William Barclay says these verses form not one parable, but two, and they should be read separately to gain the most insight (Verses 1-10 and 11-14). He says we should be impressed in these stories with the unwillingness of the guests to come and to celebrate together AND the repeated patience and invitations of the king.

Here are other ideas he says to consider:

  1. God’s invitation is an invitation to joy, to love, to new life  — a wedding!
  2. The things that get in our way of responding to God’s invitation are usually not bad things in themselves. The excuses that were offered were about daily life and normal business affairs. Yet this parable can be a warning:  WE CAN BE SO BUSY MAKING A LIVINGTHAT WE FAIL TO MAKE A LIFE!

God’s love and life extended to us (GRACE) is a free gift – a surprisingly wonderful gift. We need to be open to God’s surprises and, like all gifts, it must be opened and used – God wants our response and our participation.

The second part of the Gospel parable is concerned with the wedding clothes. What do you think the clothes mean? Clothes were considered a sign of the real person – the outward sign of our essential character. For example, 1 Peter 5:5 says to “clothe yourselves with humility.” ((from Kittel’s  Theological Dictionary of the New Testament). This parable of Matthew makes clear that God’s call requires a response: a changed life. We do not need to have the garment of God’s grace to be invited; it is freely given. But it does mean that we need to put it on if we wish to stay and participate. (Word and Worship Workbook, Year A, p.539-541; The Cultural World of Jesus, 149)

Eduard Schweizer ( The Good News According to Matthew, 420-422) says that the last line about the called and the chosen concerns how we respond to God’s invitation: to be ‘called’ means that we take up the initial invitation – to be ‘chosen’ means to preserve in that call to the end. What is meant therefore is that we who are called by God must not look on this call as something that is ours by right; we must live it anew each day (choose) trying always to put on the Lord Jesus.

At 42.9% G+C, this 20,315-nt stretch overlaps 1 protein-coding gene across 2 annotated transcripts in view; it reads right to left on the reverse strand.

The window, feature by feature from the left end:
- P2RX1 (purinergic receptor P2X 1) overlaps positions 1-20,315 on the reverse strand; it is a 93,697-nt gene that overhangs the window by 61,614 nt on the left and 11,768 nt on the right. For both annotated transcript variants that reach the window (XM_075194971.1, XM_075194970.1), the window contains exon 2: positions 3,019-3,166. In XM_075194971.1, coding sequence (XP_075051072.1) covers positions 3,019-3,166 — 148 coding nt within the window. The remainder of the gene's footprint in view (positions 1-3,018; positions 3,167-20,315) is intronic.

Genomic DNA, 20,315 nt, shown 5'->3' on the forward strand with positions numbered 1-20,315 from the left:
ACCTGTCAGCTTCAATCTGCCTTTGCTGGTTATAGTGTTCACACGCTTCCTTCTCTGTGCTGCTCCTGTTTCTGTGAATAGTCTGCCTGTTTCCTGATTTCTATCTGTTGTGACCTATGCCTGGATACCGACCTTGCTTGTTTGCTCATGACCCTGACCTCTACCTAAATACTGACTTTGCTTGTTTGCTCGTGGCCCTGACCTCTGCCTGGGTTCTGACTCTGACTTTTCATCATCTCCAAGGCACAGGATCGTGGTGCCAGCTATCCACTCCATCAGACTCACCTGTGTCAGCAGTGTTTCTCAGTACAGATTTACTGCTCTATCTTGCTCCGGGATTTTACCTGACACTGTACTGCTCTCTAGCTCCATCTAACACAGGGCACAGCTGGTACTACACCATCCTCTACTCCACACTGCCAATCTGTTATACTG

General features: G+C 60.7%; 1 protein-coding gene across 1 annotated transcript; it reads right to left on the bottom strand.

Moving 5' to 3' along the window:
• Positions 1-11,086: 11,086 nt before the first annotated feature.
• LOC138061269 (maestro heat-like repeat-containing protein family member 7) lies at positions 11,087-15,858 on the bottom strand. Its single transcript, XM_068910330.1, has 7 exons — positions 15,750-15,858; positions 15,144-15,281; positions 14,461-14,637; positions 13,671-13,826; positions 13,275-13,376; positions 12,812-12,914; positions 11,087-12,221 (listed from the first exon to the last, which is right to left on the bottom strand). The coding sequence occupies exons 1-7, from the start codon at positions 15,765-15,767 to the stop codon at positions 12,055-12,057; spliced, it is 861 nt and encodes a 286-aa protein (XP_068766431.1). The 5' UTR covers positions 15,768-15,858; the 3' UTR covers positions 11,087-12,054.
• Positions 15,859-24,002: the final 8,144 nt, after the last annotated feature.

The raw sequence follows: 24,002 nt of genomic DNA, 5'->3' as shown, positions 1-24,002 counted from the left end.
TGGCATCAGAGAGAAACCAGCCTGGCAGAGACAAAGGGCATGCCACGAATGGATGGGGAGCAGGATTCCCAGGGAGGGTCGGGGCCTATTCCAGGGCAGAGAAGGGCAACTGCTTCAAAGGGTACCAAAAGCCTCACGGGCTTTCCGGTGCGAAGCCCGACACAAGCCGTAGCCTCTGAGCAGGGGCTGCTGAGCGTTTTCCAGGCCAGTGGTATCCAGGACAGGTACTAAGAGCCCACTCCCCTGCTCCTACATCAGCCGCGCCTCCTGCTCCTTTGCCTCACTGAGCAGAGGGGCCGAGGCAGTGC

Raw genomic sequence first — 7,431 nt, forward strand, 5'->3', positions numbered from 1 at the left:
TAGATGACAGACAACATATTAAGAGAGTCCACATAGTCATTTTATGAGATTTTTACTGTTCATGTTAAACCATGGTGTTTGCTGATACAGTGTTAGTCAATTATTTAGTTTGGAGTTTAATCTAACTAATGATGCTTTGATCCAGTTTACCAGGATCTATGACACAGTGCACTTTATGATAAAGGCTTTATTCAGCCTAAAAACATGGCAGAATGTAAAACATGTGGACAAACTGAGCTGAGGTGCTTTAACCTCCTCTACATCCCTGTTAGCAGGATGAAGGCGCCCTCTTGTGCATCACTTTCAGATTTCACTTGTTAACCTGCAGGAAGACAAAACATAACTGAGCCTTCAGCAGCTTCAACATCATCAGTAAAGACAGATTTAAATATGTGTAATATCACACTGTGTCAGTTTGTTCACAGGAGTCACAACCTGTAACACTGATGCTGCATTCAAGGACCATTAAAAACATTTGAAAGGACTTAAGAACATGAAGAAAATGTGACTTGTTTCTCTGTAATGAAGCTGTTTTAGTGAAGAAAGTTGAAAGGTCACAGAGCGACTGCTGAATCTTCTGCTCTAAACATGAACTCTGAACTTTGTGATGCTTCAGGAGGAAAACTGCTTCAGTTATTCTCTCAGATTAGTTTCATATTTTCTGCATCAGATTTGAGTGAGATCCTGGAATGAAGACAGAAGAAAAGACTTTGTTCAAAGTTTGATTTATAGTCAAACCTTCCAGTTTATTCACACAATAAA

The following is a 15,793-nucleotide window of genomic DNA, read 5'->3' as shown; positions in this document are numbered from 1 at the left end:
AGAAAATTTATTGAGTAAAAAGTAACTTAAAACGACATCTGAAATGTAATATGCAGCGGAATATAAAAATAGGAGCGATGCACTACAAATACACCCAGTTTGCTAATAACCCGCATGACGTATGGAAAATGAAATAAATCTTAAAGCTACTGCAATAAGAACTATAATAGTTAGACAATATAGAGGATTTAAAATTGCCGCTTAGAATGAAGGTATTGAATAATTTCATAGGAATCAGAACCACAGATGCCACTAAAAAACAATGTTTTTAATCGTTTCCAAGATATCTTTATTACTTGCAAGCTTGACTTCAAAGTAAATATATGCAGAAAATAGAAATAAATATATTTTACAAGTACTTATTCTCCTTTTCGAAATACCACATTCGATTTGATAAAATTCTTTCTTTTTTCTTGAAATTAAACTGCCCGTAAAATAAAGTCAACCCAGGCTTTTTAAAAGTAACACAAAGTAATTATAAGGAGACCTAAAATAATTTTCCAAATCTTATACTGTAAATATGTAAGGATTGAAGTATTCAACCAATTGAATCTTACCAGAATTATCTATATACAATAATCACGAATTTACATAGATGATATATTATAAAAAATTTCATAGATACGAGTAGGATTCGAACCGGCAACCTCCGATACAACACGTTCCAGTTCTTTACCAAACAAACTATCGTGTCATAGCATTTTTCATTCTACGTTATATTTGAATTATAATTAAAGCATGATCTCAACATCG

From The Word into Life, Cycle A:

These scriptures challenge us to face the fact that we often like to insulate ourselves and isolate ourselves from others.  We choose not to become involved.

Yet, our God is a God of relationship. God refuses to be left alone!  The royal wedding feast is a symbol of God’s love and union with his creation, and it is open to everyone. Parties are an apt image for Christian involvement.  They force us to think of relationships.  They move us to create an atmosphere of festivity.  They remind us of the centrality of community.  But whom shall we invite to our parties?  We generally think of all those ‘nice’ people who will return the favor by inviting us to their homes.  Today’s liturgy suggests that we expand our vision and look especially to those who are hurting.  Will we attempt to wipe away tears, as Yahweh does in the first reading?  Will we try to offer protection to the harassed, as Yahweh does in the responsorial psalm?  Will we seek to provide hope for outsiders, as the king does in the gospel?  We know people who belong in these categories.  The challenge is to act upon this awareness and send out the invitations.